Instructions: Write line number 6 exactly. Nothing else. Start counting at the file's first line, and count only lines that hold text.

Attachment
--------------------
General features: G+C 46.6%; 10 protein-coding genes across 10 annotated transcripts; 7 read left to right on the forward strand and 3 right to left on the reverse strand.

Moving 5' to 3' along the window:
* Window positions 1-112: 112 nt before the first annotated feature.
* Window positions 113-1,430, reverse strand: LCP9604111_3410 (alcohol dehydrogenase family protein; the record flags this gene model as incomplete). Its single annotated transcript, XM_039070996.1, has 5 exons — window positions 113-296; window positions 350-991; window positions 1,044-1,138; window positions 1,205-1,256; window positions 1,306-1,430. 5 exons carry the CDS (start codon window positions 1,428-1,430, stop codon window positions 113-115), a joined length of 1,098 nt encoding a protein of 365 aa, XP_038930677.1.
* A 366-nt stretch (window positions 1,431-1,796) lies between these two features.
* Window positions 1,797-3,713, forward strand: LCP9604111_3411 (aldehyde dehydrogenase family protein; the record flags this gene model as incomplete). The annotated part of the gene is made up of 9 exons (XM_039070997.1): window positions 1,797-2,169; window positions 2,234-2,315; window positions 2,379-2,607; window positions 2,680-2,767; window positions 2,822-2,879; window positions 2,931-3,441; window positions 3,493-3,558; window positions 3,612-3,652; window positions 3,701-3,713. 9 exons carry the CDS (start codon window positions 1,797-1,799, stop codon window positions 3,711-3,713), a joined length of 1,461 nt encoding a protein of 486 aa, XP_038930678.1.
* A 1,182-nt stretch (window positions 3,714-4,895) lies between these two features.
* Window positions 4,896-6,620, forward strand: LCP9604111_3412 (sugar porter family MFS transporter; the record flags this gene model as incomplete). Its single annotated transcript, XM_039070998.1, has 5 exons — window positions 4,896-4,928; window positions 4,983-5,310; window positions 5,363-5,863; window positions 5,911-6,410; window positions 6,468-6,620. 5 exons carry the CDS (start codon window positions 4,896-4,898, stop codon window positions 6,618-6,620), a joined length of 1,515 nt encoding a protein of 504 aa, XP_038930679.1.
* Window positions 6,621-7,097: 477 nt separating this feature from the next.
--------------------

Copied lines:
* Window positions 1,797-3,713, forward strand: LCP9604111_3411 (aldehyde dehydrogenase family protein; the record flags this gene model as incomplete). The annotated part of the gene is made up of 9 exons (XM_039070997.1): window positions 1,797-2,169; window positions 2,234-2,315; window positions 2,379-2,607; window positions 2,680-2,767; window positions 2,822-2,879; window positions 2,931-3,441; window positions 3,493-3,558; window positions 3,612-3,652; window positions 3,701-3,713. 9 exons carry the CDS (start codon window positions 1,797-1,799, stop codon window positions 3,711-3,713), a joined length of 1,461 nt encoding a protein of 486 aa, XP_038930678.1.